In this latest episode we consider the probable attitude of the judiciary to any challenges regarding the government’s responsibility for providing sufficient PPE, the risk imposed on individuals, such as prisoners and mental health patients in detention during lockdown, their obligations under Articles 2 and 5 of the European Convention on Human Rights, as well as Article 11.

How are we as a society, and the government, going to regard the question of “judicial activism” in this unprecedented situation in a post-pandemic UK?

Here are the statutes, statutory instruments and cases referred to in the course of my interview with Dominic Ruck-Keene and Darragh Coffey:

Coronavirus Act 2020, under which have been issued the

Health Protection (Coronavirus, Restrictions) (England) Regulations 2020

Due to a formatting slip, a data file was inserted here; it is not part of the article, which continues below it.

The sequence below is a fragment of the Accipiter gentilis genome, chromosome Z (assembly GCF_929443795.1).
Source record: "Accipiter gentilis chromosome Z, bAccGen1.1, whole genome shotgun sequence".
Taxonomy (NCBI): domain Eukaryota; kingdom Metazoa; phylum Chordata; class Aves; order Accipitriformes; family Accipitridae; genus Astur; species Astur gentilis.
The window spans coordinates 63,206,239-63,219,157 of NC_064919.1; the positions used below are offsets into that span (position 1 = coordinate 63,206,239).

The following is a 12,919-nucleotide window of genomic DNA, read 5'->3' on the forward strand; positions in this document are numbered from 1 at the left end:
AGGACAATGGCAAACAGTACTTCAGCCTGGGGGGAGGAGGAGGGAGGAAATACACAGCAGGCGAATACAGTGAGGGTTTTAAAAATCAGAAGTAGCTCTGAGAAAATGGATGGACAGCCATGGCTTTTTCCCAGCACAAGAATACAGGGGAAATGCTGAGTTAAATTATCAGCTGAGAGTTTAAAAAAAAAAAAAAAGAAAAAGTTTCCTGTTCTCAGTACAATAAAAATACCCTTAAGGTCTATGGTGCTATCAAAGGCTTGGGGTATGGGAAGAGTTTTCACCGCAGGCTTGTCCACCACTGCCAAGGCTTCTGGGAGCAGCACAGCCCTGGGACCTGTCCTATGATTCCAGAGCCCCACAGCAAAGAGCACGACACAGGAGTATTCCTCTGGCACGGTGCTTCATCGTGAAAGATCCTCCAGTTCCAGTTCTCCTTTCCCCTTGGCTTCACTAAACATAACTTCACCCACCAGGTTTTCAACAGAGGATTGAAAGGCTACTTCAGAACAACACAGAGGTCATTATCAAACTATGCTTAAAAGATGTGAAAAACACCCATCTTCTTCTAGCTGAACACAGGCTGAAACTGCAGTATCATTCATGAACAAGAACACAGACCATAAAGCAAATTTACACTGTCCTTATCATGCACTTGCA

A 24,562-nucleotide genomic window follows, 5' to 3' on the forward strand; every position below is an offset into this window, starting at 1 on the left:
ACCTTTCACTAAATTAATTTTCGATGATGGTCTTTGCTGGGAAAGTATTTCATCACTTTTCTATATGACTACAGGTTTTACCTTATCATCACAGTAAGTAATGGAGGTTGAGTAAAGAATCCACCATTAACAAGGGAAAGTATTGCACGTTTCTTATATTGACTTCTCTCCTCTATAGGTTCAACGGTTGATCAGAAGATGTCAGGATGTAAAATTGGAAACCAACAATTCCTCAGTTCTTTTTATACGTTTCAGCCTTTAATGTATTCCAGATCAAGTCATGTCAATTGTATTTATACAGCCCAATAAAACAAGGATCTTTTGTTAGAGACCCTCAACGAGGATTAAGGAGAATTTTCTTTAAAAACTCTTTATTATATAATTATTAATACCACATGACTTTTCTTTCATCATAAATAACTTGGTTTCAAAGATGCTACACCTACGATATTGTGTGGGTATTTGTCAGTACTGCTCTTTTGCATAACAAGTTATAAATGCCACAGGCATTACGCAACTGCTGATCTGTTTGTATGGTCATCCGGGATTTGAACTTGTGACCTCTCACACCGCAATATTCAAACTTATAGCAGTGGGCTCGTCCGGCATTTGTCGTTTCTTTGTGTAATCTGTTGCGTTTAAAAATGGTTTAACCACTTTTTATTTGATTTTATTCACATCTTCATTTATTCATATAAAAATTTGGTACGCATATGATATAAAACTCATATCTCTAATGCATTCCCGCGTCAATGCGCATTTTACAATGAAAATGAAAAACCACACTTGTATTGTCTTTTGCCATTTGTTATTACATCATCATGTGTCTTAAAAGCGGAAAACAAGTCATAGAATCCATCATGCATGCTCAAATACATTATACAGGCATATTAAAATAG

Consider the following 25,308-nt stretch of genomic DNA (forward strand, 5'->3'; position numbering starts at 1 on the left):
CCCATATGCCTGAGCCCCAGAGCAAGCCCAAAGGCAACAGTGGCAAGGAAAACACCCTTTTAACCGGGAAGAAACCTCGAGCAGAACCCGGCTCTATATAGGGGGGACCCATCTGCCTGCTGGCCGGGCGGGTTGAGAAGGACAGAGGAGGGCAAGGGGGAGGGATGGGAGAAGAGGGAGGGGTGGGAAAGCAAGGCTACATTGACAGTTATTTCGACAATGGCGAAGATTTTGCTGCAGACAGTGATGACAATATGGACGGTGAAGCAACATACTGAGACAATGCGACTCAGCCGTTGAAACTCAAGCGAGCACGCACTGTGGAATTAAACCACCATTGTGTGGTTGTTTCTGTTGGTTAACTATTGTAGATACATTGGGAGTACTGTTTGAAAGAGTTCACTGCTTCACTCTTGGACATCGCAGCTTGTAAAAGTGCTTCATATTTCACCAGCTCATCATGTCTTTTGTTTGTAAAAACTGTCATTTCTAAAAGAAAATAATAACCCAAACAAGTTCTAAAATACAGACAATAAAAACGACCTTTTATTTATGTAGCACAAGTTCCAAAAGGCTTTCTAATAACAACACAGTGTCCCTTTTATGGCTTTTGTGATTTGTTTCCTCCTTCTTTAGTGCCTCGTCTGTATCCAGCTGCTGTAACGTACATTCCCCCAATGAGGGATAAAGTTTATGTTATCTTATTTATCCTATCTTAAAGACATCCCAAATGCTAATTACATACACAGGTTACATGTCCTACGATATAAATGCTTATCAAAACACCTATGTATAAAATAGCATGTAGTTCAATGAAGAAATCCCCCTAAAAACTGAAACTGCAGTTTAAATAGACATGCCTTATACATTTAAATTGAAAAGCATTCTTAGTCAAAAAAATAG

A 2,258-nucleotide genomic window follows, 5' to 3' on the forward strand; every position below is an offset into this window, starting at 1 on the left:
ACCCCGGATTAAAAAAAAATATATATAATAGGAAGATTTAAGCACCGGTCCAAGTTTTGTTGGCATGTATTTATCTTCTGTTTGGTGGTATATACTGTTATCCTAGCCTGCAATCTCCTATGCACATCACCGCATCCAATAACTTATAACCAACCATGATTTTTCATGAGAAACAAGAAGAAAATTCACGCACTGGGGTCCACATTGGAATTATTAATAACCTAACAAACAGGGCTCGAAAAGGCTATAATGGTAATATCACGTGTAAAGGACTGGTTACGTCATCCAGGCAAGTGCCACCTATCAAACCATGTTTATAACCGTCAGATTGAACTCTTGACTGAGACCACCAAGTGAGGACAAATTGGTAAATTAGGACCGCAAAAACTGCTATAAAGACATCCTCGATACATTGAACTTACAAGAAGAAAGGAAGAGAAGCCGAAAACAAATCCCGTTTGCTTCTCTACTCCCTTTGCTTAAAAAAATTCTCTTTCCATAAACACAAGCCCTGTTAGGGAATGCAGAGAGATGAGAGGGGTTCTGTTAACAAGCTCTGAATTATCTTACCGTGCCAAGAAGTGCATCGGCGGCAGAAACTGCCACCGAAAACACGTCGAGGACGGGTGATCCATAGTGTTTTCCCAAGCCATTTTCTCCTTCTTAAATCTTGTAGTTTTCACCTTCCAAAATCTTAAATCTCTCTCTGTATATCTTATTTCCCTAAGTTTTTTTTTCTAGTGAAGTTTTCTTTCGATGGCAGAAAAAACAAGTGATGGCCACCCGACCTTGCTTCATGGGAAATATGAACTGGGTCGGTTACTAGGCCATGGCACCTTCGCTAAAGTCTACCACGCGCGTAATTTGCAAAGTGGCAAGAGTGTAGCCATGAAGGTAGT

Civil Contingencies Act 2004

Mental Capacity Act 2005

Public Health (Control of Disease) Act 1984

Article 15 (derogation provision) European Convention on Human Rights

Cases:

R (Miller) v Prime Minister[2019] UKSC 41

 Smith v MOD [2013] UKSC 41

 Rabone v Pennine Care NHS Trus[2012] 2 AC 72

Liversidge v Anderson [1941] UKHL 1

I’m sure our 300K + listeners will forgive the variability in the sound quality of this three way interview as we all step up to the challenges of voice technology whilst locked down. Our producer Simon Jarvis from Whistledown has performed his usual heroics with the resulting recording.

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